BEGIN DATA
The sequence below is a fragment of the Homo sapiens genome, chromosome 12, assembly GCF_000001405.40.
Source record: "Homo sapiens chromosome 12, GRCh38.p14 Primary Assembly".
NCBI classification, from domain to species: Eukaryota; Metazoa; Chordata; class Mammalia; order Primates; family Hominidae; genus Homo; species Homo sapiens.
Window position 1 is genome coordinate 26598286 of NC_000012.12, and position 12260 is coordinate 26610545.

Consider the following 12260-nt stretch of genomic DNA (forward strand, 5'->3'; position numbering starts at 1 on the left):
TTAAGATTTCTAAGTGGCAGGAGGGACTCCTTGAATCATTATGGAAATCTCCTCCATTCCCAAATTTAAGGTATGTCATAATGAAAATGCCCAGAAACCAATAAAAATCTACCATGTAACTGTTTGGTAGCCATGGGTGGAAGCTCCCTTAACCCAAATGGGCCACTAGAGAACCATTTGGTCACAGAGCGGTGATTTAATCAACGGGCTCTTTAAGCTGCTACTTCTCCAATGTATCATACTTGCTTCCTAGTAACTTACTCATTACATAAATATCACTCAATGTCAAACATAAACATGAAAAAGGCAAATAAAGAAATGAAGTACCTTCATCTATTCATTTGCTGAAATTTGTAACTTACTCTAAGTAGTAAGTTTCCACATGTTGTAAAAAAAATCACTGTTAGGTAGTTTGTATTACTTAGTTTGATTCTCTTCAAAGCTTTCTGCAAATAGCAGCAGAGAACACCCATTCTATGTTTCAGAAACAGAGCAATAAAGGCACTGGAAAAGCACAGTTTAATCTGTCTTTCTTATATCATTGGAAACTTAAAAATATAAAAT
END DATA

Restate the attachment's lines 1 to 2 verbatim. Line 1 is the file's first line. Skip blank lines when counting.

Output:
The sequence below is a fragment of the Homo sapiens genome, chromosome 12, assembly GCF_000001405.40.
Source record: "Homo sapiens chromosome 12, GRCh38.p14 Primary Assembly".